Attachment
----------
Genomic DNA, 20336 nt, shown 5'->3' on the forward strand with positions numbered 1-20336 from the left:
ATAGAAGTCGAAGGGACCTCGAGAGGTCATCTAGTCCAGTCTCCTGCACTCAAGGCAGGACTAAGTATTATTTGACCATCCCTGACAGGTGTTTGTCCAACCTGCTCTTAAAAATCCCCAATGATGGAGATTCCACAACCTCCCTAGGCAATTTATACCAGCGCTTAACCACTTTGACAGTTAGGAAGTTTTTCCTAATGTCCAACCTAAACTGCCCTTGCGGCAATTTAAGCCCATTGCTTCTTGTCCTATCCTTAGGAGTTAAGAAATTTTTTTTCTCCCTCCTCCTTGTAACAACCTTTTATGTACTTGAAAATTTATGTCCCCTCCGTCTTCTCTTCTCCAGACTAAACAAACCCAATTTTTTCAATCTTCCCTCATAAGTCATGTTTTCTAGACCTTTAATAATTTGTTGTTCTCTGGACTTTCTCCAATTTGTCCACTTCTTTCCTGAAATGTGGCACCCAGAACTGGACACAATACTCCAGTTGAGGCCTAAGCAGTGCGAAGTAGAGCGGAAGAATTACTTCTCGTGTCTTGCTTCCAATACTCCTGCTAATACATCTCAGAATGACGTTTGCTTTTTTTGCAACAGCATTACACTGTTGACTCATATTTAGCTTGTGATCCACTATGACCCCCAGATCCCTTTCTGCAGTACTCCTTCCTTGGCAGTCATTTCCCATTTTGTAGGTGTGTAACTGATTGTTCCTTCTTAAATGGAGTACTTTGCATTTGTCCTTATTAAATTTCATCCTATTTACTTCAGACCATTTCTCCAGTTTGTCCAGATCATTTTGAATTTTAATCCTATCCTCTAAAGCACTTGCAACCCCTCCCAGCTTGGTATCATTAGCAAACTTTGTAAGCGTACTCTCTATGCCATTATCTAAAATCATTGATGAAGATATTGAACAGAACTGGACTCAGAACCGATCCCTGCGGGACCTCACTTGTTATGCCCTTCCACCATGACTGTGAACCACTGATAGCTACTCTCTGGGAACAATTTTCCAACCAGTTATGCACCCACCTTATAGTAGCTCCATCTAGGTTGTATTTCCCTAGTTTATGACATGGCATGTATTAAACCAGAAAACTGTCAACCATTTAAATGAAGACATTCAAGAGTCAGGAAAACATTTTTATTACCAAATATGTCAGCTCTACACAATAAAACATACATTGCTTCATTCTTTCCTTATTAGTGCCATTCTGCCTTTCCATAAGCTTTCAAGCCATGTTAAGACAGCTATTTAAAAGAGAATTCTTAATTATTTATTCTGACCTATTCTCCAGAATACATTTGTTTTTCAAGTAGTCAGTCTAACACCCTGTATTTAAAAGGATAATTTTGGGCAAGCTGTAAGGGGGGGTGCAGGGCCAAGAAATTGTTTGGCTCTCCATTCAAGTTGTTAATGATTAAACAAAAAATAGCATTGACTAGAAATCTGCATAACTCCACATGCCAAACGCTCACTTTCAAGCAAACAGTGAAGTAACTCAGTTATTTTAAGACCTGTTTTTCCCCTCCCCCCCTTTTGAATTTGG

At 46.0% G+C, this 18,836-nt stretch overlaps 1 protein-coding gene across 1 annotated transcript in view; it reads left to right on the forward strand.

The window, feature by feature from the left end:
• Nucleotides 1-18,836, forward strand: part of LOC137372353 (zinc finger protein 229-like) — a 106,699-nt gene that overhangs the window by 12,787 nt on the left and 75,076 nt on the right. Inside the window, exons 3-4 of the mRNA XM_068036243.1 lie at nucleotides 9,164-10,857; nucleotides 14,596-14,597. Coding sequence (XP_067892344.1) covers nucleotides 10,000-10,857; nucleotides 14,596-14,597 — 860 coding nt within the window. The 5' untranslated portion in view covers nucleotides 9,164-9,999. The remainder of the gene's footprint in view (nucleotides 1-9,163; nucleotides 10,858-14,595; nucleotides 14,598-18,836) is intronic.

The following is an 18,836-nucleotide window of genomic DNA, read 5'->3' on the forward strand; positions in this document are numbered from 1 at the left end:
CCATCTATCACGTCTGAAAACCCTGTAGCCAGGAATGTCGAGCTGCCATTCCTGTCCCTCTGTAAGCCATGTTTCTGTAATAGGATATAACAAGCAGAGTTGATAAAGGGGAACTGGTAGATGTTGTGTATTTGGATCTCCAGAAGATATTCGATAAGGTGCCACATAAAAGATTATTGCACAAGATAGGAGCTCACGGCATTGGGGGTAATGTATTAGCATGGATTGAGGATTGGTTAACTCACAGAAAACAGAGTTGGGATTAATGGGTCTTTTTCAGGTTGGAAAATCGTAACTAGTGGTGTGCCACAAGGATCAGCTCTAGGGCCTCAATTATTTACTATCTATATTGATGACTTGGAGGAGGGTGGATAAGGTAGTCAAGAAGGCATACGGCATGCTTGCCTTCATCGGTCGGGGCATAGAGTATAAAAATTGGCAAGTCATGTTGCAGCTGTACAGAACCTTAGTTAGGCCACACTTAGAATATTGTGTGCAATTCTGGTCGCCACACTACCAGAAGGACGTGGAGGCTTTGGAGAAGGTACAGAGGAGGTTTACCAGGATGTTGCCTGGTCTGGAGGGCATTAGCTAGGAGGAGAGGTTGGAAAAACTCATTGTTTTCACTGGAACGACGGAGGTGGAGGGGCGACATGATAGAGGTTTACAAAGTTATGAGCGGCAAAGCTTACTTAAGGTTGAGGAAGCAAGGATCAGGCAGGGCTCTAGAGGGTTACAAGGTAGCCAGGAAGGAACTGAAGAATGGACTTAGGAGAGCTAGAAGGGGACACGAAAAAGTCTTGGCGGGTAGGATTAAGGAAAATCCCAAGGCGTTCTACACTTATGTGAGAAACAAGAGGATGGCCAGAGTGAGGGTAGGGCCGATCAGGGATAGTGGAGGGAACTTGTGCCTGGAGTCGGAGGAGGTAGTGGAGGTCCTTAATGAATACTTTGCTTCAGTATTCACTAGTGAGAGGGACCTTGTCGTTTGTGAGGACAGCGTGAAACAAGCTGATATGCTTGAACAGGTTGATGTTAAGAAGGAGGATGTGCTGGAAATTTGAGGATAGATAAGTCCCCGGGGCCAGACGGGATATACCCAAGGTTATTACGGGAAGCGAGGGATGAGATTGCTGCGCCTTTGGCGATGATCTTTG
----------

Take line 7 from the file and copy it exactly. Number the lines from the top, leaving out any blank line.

CCATCTATCACGTCTGAAAACCCTGTAGCCAGGAATGTCGAGCTGCCATTCCTGTCCCTCTGTAAGCCATGTTTCTGTAATAGGATATAACAAGCAGAGTTGATAAAGGGGAACTGGTAGATGTTGTGTATTTGGATCTCCAGAAGATATTCGATAAGGTGCCACATAAAAGATTATTGCACAAGATAGGAGCTCACGGCATTGGGGGTAATGTATTAGCATGGATTGAGGATTGGTTAACTCACAGAAAACAGAGTTGGGATTAATGGGTCTTTTTCAGGTTGGAAAATCGTAACTAGTGGTGTGCCACAAGGATCAGCTCTAGGGCCTCAATTATTTACTATCTATATTGATGACTTGGAGGAGGGTGGATAAGGTAGTCAAGAAGGCATACGGCATGCTTGCCTTCATCGGTCGGGGCATAGAGTATAAAAATTGGCAAGTCATGTTGCAGCTGTACAGAACCTTAGTTAGGCCACACTTAGAATATTGTGTGCAATTCTGGTCGCCACACTACCAGAAGGACGTGGAGGCTTTGGAGAAGGTACAGAGGAGGTTTACCAGGATGTTGCCTGGTCTGGAGGGCATTAGCTAGGAGGAGAGGTTGGAAAAACTCATTGTTTTCACTGGAACGACGGAGGTGGAGGGGCGACATGATAGAGGTTTACAAAGTTATGAGCGGCAAAGCTTACTTAAGGTTGAGGAAGCAAGGATCAGGCAGGGCTCTAGAGGGTTACAAGGTAGCCAGGAAGGAACTGAAGAATGGACTTAGGAGAGCTAGAAGGGGACACGAAAAAGTCTTGGCGGGTAGGATTAAGGAAAATCCCAAGGCGTTCTACACTTATGTGAGAAACAAGAGGATGGCCAGAGTGAGGGTAGGGCCGATCAGGGATAGTGGAGGGAACTTGTGCCTGGAGTCGGAGGAGGTAGTGGAGGTCCTTAATGAATACTTTGCTTCAGTATTCACTAGTGAGAGGGACCTTGTCGTTTGTGAGGACAGCGTGAAACAAGCTGATATGCTTGAACAGGTTGATGTTAAGAAGGAGGATGTGCTGGAAATTTGAGGATAGATAAGTCCCCGGGGCCAGACGGGATATACCCAAGGTTATTACGGGAAGCGAGGGATGAGATTGCTGCGCCTTTGGCGATGATCTTTG